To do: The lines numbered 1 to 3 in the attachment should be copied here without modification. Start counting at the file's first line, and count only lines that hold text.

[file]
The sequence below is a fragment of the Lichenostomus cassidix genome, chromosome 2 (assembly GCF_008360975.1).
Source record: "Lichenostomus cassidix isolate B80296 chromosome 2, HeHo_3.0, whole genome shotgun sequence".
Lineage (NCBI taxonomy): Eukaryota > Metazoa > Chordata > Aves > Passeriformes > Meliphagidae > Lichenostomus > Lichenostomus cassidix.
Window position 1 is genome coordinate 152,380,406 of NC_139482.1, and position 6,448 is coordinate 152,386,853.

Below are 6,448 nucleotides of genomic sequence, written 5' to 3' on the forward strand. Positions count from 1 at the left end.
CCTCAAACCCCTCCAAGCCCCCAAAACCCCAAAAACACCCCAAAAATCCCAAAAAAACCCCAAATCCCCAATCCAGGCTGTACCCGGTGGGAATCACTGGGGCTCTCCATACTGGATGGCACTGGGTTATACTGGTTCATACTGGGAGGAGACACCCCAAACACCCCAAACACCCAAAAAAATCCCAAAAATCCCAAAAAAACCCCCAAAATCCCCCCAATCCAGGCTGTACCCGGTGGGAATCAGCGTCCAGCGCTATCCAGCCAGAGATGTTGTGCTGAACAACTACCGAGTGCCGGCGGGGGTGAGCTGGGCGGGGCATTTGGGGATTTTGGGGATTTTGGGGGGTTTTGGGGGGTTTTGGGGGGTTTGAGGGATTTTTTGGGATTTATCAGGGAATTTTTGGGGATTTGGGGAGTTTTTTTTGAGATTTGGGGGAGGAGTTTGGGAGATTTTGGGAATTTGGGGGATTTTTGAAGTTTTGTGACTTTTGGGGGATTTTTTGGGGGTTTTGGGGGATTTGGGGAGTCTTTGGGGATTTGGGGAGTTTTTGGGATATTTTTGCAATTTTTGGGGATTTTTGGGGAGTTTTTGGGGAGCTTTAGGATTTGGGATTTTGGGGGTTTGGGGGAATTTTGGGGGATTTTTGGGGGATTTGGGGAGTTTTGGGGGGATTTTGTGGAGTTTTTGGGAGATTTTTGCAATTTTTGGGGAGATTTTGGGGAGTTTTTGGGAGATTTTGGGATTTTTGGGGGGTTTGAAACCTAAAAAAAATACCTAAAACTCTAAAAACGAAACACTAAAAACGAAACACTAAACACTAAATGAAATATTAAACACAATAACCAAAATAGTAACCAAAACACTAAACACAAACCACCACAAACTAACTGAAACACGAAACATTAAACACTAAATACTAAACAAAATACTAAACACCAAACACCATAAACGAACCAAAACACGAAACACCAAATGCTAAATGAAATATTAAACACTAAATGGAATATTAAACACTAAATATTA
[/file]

The sequence below is a fragment of the Lichenostomus cassidix genome, chromosome 2 (assembly GCF_008360975.1).
Source record: "Lichenostomus cassidix isolate B80296 chromosome 2, HeHo_3.0, whole genome shotgun sequence".
Lineage (NCBI taxonomy): Eukaryota > Metazoa > Chordata > Aves > Passeriformes > Meliphagidae > Lichenostomus > Lichenostomus cassidix.